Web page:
Finally, I understand the move toward makerspaces. I’ve been concerned that they were evidence of what some critics regard as the diminishing role of the teacher librarian in the digital world. When discussing my teacher-librarian studies in conversation, I am frequently asked, “Are schools still employing teacher-librarians?” Without understanding, makerspaces seemed to me to be a trendy, almost last-ditch effort to claim validity for the school library. They symbolised a perception by some in the community that the teacher-librarian just fluffs about, not really teaching much and just looking after the books. (Whoa, settle all you TLs!)
The shift in thought came when reading Kay Oddone’s claim that makerspaces and libraries share similar characteristics. I was particularly triggered by her observation that libraries inhabit the only space within the school that is not confined by the curriculum.
Makerspaces are Knowledge Commons
The shift for me is in understanding that makerspaces acknowledge students’ learning, knowledge creation and meaning making on their own terms, outside of formal learning. They allow for multiple learning scenarios: individual, one-to-one, small group, whole class, peer-to-peer. In the library environment, the facilitator, or as Steven Kurti dubs ‘spacemaker’, can be present to scaffold learning as needed. Makerspaces can fulfill the some of the characteristics of participatory learning. They foster collaboration, creativity and by bridging students’ home and school life, make learning more authentic and stimulating. They encourage problem solving and allow for ‘mistakes’. They are a knowledge commons for kids.
From my experience, the implementation of makerspaces would need thoughtful planning to ensure support from administration, teachers, students and the broader school community. In order to secure funding for resources, including human resources and time, the spacemaker would be wise to make clear the educational validity of makerspaces. Schools are already extremely busy places, so support is crucial for the introduction and sustenance of school makerspaces.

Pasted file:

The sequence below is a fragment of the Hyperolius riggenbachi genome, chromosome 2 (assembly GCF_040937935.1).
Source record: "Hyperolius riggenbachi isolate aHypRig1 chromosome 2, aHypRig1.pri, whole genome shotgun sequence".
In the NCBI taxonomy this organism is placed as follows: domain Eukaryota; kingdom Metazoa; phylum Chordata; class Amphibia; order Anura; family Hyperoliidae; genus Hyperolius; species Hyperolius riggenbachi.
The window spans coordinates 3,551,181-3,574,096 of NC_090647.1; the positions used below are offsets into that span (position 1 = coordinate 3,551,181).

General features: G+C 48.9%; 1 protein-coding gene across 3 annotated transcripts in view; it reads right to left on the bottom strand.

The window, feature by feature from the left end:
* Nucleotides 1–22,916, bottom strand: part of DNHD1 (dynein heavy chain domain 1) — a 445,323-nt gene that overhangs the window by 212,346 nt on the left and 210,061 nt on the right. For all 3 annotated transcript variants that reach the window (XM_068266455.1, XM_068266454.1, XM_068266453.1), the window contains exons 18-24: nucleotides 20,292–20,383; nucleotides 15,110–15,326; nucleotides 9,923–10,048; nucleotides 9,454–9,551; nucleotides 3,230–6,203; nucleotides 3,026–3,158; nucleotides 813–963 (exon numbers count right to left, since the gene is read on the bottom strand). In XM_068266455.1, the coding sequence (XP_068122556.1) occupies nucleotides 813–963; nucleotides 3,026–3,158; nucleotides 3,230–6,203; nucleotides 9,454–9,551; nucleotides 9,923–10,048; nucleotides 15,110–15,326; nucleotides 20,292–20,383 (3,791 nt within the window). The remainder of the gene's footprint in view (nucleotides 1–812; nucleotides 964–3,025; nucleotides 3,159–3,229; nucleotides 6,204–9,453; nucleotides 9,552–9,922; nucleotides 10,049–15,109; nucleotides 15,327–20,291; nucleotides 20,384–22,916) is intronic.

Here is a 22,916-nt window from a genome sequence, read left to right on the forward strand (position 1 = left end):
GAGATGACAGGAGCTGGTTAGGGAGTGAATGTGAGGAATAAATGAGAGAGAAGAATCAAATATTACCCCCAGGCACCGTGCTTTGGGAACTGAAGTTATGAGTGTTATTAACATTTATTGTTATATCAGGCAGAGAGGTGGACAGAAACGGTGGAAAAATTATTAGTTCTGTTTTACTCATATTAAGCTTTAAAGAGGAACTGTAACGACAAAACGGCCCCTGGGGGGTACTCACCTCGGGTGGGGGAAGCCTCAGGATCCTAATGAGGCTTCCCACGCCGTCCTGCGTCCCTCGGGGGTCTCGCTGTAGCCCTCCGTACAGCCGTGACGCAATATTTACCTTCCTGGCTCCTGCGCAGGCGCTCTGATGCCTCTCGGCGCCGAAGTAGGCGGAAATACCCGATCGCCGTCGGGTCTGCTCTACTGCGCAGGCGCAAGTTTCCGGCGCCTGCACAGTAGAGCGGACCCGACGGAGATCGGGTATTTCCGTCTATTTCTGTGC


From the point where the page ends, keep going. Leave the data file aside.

In their small study, Kyungwon Koh and June Abbas identify several important competencies of the spacemaker. Ringing most true for me is the observation that the spacemaker needs to be an advocate for the makerspace. The spacemaker needs to be able to assure/persuade/affirm stakeholders that the makerspace enterprise is of value. David Raths stresses the importance of showcasing the makerspace through avenues such as open days, blogs and videos. ‘Selling’ the idea of makerspaces and celebrating the achievements of a school makerspace will aid long-term sustainability.
Importantly, school makerspaces need to focus on the students. In seeking to outline essential competencies of the spacemaker, Kyungwon Koh and June Abbas note the importance of understanding user needs, including the popular culture and technology relevant to the user group. I know this is where I need to pick up my game and become more attuned to students’ pop culture.
Maker Spaces and Digital Technologies
Makerspaces don’t need to involve digital technologies, but they certainly provide a ready-made environment in which to make best use of digital technology. Kyungwon Koh and June Abbas highlight the need for spacemakers to avoid including technology without understanding why, and which technologies are most appropriate to achieve desired goals.
I guess it’s the antithesis of makerspace philosophy, but because I’m a classroom teacher and bound by the curriculum, I can see potential for makerspaces to provide engaging and creative assessment opportunities. I am mindful, however, that the makerspace remain user-driven so I wonder if the marriage of assessment and makerspace can ever be authentic. I’d love to hear your opinions, ideas and experiences with makerspaces; leave a reply below.
For a variety of makerspace resources, including Makerspace Charter and real-world examples see my Makerspace Resources page.